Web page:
Preparation Starts with Information

family hiking and holding hands Your parents were there for you when you were born. They’ve been with you through the most important achievements of your life. Now it’s your turn to show them that they can count on you. As your parents get older, they may need help making decisions. When you volunteer to become a representative payee, you’re supporting your parents and their future.

A representative payee is someone who receives Social Security or Supplemental Security Income (SSI) payments on behalf of a person not capable of managing the funds on his or her own. As a representative payee, you would make sure your parents’ basic needs are met by using the money to provide them with food, clothing, and shelter. Any leftover money goes into an interest-bearing account or savings bond for your parents’ future needs. You’re responsible for keeping records of expenses, and we request yearly reports to see how you’ve used or saved the benefits.

Other representative payee duties include knowing your parents’ needs so you can decide the best way to meet those needs with the benefits provided and telling us about any changes that may affect your parent’s eligibility for benefits or the payment amount.

If your parents receive Social Security or SSI benefits and are unable to manage their finances, or you think that may be the case in the future, take the time to become familiar with the responsibilities of a representative payee and consider becoming one.

To learn more about becoming a representative payee, you can read our publication, A Guide for Representative Payees, at www.socialsecurity.gov/pubs and visit the webpage, “When People Need Help Managing Their Money,” at www.socialsecurity.gov/payee. Or, call us at 1-800-772-1213 (TTY 1-800-325-0778) to request an appointment.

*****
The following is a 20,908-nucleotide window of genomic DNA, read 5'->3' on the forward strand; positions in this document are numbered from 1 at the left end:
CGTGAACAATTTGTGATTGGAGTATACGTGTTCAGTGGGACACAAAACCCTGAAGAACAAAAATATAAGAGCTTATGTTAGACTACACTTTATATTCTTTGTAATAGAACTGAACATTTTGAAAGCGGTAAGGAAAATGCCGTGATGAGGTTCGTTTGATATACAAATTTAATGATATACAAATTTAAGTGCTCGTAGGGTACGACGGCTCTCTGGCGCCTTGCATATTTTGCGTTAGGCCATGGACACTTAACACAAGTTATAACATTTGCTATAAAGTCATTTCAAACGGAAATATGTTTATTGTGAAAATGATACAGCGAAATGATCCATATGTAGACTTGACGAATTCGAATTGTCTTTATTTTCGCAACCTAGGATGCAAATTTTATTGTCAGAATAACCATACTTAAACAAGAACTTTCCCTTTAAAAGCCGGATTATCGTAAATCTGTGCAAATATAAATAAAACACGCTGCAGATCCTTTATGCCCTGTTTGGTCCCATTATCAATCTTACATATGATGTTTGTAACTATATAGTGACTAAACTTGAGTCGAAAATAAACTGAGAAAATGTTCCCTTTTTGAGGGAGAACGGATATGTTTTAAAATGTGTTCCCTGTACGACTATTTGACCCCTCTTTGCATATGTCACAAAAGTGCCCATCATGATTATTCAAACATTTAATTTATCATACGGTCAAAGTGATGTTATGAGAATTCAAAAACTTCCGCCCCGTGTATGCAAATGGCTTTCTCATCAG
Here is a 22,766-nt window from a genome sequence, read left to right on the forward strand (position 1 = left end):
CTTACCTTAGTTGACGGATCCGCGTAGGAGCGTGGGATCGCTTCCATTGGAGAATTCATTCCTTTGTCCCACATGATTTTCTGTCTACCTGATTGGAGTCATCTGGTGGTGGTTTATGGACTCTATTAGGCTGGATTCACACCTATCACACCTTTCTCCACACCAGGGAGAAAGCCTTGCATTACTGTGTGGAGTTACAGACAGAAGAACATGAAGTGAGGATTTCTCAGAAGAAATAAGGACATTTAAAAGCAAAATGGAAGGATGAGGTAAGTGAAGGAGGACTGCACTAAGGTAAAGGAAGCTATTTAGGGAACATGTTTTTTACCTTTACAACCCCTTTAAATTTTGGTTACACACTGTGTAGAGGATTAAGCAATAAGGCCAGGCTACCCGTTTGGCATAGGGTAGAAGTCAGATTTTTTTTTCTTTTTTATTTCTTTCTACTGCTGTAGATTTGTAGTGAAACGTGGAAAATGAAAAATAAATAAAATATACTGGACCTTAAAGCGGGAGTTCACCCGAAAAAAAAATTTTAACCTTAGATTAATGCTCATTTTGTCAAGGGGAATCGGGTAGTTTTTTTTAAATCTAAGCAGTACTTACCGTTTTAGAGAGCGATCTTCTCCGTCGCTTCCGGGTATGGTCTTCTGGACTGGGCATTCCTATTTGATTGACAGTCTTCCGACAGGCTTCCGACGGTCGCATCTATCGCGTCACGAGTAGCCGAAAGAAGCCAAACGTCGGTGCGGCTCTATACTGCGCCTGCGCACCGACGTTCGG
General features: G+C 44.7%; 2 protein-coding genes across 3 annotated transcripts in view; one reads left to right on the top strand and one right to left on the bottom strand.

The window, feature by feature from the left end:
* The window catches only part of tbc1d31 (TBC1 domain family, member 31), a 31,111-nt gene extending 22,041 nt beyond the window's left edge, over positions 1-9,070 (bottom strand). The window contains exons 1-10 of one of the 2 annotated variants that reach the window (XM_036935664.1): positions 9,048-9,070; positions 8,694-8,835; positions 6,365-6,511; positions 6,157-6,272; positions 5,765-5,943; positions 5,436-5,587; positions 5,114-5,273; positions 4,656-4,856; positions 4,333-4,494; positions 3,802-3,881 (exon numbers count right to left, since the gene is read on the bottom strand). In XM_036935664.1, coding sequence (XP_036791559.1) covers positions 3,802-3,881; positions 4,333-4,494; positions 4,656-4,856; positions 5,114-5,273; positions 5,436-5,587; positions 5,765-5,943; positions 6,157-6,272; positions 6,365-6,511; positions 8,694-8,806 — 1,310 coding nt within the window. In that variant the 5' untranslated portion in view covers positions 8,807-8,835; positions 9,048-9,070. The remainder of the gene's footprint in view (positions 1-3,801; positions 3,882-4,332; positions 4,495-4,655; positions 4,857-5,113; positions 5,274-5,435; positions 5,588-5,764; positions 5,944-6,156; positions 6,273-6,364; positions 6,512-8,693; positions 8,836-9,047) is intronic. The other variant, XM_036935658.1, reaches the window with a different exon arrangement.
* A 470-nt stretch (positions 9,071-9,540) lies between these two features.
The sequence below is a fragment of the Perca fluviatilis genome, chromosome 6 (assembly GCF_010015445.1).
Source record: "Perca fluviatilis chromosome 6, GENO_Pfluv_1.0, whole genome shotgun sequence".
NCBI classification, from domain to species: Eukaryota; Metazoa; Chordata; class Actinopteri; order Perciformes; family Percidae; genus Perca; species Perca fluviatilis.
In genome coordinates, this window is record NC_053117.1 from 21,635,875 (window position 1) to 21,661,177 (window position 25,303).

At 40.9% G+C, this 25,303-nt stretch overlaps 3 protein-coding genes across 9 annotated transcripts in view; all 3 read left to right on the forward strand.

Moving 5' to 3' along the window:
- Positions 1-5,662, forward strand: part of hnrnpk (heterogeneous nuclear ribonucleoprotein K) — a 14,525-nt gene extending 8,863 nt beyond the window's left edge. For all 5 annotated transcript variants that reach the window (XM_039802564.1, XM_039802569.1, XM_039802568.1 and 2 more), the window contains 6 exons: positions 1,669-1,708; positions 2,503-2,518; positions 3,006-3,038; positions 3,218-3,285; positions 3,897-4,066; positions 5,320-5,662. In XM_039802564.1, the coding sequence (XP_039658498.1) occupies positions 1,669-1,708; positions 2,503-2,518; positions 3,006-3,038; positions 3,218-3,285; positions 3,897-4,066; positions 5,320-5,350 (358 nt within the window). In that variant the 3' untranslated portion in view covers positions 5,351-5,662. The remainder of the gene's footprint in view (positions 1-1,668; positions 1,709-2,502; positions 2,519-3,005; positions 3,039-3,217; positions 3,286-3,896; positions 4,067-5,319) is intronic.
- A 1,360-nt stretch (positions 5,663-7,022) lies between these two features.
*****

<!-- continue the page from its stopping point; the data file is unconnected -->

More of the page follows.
Take the steps to ensure your parents have a safe and comfortable future. After all they’ve done for you over your lifetime, volunteering as a representative payee is just one way to show how much you care for and appreciate them. Social Security will always be there for you and your parents through life’s journey.

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45 thoughts on “Preparation Starts with Information

  1. The representative worked to get me approved for SSDI. Eventually, I was approved for SSDI. Could I have forced Ogden to keep me on LTD? I believe it is irrational to give years of service to LTD and not to SSDI.
    https://darbook.org/

  2. for profit payee without notice or any due process since. I have spent entire week trying to avoid the stigma, shame, humiliation from proving lethal and have been abused violently viscously by a local offices three levels so far of staff.
    https://psychology.avije.org/

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